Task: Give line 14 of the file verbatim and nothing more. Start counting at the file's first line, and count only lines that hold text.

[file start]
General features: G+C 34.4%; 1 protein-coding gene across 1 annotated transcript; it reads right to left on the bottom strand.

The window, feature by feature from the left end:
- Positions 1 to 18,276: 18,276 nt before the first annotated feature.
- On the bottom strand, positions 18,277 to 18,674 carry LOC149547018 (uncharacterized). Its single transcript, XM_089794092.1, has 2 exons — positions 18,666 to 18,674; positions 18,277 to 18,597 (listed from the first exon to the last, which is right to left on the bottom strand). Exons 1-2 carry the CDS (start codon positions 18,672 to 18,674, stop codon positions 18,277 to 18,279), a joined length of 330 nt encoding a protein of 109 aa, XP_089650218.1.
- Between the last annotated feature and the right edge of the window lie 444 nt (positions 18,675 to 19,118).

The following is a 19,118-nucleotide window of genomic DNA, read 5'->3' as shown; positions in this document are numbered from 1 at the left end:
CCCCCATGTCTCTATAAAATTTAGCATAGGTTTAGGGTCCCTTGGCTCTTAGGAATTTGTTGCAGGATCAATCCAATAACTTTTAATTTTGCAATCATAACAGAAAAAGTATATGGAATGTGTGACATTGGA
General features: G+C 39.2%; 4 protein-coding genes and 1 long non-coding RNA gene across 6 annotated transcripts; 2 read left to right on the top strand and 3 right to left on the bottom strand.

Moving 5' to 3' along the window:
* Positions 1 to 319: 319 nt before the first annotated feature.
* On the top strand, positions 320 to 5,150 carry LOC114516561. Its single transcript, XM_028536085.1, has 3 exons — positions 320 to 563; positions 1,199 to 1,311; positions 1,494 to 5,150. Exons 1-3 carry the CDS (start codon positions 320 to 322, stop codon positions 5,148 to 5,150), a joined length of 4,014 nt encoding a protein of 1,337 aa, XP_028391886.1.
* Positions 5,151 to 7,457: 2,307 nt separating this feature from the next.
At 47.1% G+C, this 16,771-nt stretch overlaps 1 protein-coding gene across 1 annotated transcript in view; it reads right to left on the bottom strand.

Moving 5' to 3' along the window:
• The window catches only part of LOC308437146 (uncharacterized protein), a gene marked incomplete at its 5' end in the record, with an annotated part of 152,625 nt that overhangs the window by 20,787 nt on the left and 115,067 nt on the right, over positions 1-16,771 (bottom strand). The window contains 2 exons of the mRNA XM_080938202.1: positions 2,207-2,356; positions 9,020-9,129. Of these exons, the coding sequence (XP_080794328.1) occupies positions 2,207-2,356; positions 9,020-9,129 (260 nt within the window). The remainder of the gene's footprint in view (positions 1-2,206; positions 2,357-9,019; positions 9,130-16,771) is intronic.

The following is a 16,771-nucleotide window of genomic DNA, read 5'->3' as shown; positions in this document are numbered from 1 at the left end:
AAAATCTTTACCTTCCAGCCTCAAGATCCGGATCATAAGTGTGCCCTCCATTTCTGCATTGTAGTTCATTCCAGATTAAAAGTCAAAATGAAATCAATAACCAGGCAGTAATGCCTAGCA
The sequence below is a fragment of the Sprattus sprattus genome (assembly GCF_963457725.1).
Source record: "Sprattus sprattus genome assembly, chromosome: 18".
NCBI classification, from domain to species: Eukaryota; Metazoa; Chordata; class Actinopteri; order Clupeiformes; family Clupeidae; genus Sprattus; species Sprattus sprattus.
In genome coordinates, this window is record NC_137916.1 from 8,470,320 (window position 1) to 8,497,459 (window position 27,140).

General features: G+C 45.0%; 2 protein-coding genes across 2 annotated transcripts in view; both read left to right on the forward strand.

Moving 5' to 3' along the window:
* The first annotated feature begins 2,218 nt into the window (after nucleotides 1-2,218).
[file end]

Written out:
Moving 5' to 3' along the window: